The Search for Life on Mars

Last month, the EXPLORER featured an article on the geology of Jezero crater on Mars where NASA’s Perseverance rover will land on Feb. 18, 2021. After a successful landing, Perseverance will begin an astrogeology mission to search for signs of past life on the Red Planet and to gain knowledge to prepare for human exploration. In this month’s installment on the Perseverance mission, we will take a look back at our historical search for life on Mars. There have been intriguing findings, but no conclusive proof that life has or does exist there.

Man has always stared at Mars in wonder. Its ruddy hue has inspired the lore of war in Babylonian, Hindu, Greek and Roman culture. Famously, Mars was the Roman god of war, symbolized by an arrow protruding to the upper right of the planet’s circle, as a representation of a Roman shield and spear.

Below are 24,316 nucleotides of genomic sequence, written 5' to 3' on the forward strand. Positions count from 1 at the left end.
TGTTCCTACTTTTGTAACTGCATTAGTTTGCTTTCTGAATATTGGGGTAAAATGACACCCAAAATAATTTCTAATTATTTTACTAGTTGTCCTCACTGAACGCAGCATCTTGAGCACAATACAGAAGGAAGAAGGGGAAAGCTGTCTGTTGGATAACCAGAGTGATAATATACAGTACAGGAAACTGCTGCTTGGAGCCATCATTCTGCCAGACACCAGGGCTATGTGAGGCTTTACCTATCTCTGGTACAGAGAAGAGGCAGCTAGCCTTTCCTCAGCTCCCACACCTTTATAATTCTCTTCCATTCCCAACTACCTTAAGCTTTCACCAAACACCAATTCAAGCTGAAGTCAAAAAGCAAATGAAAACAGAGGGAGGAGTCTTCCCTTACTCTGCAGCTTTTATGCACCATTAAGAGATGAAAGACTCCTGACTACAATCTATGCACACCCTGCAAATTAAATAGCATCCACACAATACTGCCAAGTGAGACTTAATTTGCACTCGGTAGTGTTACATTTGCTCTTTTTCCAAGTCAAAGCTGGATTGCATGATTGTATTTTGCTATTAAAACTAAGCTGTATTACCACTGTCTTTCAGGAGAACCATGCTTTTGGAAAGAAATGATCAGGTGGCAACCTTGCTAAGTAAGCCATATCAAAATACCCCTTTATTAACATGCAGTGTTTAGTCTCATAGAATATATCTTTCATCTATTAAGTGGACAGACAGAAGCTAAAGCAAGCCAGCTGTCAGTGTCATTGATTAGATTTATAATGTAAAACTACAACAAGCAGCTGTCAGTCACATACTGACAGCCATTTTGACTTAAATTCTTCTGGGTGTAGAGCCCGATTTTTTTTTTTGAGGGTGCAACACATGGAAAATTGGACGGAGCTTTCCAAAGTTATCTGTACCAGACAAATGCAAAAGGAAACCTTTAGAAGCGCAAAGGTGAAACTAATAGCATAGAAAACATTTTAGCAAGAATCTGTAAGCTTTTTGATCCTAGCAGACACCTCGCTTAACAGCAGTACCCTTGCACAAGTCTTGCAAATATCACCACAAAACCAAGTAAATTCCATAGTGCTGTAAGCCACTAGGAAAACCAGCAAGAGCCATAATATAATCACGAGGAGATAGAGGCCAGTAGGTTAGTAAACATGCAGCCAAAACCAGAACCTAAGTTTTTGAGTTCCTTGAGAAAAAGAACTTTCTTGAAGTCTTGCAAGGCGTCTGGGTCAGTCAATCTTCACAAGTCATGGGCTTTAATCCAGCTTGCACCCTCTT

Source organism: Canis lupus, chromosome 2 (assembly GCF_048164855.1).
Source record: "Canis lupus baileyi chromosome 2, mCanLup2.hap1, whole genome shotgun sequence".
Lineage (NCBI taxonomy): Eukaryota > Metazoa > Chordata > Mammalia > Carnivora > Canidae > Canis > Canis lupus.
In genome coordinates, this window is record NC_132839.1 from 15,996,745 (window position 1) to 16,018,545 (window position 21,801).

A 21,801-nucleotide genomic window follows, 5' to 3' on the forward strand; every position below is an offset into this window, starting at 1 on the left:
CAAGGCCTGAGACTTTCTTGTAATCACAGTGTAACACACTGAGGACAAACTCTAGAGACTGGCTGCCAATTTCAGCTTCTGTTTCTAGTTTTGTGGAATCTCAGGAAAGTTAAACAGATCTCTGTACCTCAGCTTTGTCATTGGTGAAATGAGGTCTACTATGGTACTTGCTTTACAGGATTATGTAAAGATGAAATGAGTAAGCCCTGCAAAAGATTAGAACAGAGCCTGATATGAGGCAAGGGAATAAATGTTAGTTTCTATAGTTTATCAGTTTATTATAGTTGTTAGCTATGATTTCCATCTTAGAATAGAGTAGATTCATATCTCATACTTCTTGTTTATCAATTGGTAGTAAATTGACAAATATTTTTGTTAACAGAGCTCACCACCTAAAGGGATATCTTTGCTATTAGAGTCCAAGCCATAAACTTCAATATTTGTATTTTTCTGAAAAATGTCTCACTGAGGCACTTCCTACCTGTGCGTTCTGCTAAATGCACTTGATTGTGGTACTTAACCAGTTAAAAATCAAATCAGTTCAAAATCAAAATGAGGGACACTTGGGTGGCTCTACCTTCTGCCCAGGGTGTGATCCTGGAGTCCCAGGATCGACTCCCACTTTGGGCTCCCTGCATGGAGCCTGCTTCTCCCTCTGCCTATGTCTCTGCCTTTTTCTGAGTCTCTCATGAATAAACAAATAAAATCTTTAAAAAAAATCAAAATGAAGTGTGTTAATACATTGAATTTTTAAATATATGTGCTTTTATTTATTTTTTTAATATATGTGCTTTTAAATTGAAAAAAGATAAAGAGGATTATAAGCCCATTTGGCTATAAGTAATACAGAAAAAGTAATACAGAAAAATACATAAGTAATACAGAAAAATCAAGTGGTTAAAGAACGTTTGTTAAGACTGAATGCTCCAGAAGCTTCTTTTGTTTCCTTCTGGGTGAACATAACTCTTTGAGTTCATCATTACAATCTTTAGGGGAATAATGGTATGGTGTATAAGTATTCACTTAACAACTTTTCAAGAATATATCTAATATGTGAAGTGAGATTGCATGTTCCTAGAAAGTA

Dreams of Martian Waters

With the advent of high-quality telescopes in the 19th century, astronomers began investigating the geographic features of the planet. The particularly imaginative Giovanni Schiaparelli interpreted Mars vistas as continents crisscrossed by canals. While he may not have imagined water-filled canals attributed to intelligent design, others certainly embellished his visions. A plethora of colorful Martian science fiction ensued.

The myth of water canals on Mars was reinforced by American astronomer Percival Lowell’s observations and publications of the early 20th century. The vagaries of Earth-based observation coupled with atmospheric turbulence would continually cultivate the canal myth until the successful Mars flyby of Mariner 4 in 1965. It captured grainy images showing what appeared to be a cratered planet as lifeless as Earth’s moon. Then, in 1971, Mariner 9 successfully entered Mars’ orbit and sent tantalizing images of canyons possibly carved by water, this time bolstered by “close-range” state-of-the-art photography.

Image Caption

Curiosity Rover selfie portrait Nov. 2020 at the “Mary Anning” site in Gale Crater on Mars. Image credit: NASA/JPL-Caltech/MSSS